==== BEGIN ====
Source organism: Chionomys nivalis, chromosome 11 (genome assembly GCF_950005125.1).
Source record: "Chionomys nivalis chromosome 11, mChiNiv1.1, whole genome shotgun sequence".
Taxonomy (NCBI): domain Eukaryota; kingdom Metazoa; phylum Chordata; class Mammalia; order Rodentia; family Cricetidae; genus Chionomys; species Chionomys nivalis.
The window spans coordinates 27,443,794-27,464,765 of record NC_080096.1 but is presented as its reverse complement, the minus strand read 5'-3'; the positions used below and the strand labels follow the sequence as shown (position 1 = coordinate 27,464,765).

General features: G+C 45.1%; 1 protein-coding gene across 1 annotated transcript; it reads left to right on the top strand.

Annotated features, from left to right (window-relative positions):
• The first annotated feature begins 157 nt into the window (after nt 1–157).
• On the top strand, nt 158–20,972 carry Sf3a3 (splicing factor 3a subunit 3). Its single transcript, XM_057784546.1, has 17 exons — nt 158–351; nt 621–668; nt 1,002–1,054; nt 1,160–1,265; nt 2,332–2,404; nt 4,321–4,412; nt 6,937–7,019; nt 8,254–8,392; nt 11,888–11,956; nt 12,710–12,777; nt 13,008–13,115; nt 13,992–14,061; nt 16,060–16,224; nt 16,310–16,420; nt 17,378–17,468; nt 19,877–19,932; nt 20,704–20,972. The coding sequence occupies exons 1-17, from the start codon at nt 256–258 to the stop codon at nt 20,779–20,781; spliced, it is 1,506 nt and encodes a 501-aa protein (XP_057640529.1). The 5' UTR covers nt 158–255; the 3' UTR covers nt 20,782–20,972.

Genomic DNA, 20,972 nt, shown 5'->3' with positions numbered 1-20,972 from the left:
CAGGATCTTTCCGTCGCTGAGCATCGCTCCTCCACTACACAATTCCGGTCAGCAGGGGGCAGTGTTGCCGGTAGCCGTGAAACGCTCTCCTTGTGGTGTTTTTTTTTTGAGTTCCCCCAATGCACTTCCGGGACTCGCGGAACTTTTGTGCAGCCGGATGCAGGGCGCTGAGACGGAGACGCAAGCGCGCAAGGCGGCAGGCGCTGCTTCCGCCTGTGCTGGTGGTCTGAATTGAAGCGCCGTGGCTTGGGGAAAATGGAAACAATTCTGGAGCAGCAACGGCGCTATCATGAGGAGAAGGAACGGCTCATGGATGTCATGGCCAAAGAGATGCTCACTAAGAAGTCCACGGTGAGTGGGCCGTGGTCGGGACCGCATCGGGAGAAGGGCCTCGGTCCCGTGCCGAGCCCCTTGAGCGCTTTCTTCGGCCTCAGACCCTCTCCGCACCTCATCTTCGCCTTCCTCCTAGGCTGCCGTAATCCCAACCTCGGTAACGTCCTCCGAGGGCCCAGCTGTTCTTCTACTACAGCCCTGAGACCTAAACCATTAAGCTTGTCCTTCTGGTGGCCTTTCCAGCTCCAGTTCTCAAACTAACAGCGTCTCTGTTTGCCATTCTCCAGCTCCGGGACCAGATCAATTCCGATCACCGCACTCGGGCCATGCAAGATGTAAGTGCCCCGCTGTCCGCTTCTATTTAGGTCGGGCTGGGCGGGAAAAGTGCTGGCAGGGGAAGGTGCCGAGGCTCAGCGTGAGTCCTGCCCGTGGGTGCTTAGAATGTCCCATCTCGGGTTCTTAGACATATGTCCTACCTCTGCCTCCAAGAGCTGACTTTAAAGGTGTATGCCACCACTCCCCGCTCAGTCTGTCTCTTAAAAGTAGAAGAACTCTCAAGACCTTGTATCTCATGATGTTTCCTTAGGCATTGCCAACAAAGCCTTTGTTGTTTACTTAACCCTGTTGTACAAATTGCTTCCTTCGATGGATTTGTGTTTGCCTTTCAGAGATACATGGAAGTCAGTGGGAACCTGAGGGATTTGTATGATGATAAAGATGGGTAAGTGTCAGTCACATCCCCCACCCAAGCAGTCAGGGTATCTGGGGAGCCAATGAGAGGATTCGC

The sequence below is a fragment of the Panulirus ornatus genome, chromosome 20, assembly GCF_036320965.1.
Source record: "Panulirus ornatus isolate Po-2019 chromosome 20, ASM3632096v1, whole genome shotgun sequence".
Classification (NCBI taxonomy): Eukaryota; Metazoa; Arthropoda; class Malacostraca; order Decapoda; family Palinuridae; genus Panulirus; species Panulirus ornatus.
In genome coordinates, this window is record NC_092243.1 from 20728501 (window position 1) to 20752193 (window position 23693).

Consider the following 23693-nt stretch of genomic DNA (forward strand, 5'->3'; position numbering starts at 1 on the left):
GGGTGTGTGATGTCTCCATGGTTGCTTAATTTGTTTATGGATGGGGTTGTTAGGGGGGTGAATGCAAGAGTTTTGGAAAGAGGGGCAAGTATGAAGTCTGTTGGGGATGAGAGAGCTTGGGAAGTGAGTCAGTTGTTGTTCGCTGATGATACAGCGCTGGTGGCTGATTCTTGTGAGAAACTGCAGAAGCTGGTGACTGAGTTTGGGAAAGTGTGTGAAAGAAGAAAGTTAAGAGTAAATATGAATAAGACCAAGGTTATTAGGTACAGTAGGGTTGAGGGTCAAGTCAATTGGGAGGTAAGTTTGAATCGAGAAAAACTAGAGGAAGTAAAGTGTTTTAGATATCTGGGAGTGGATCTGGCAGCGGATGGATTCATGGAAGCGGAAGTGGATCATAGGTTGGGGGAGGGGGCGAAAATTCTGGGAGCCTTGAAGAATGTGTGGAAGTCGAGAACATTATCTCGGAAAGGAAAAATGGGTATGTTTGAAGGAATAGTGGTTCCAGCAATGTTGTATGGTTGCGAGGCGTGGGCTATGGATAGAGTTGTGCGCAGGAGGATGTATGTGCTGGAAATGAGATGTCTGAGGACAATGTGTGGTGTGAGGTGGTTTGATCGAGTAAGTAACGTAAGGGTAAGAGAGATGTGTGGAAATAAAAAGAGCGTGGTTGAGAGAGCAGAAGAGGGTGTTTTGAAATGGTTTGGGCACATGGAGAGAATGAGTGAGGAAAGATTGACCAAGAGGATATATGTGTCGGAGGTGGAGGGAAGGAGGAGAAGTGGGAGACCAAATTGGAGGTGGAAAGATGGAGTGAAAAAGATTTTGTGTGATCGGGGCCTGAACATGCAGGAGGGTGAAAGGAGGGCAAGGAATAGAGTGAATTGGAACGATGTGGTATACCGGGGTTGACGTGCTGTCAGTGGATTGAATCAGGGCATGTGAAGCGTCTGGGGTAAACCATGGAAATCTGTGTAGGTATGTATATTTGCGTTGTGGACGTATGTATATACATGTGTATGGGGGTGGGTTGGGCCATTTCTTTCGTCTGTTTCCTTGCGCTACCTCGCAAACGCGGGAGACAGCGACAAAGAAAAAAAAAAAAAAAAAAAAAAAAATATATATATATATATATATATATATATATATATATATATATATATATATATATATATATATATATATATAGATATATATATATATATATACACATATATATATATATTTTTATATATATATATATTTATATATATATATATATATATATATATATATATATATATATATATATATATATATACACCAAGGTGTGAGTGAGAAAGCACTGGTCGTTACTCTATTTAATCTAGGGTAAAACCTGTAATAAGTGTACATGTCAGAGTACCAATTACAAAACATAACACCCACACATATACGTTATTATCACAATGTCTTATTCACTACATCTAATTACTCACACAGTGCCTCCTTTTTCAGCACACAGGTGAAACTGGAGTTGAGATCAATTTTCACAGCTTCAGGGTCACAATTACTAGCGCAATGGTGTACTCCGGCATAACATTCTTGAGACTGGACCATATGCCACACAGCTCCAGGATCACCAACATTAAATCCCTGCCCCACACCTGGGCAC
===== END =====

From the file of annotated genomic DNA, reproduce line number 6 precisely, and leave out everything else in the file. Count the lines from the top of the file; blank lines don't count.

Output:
Annotated features, from left to right (window-relative positions):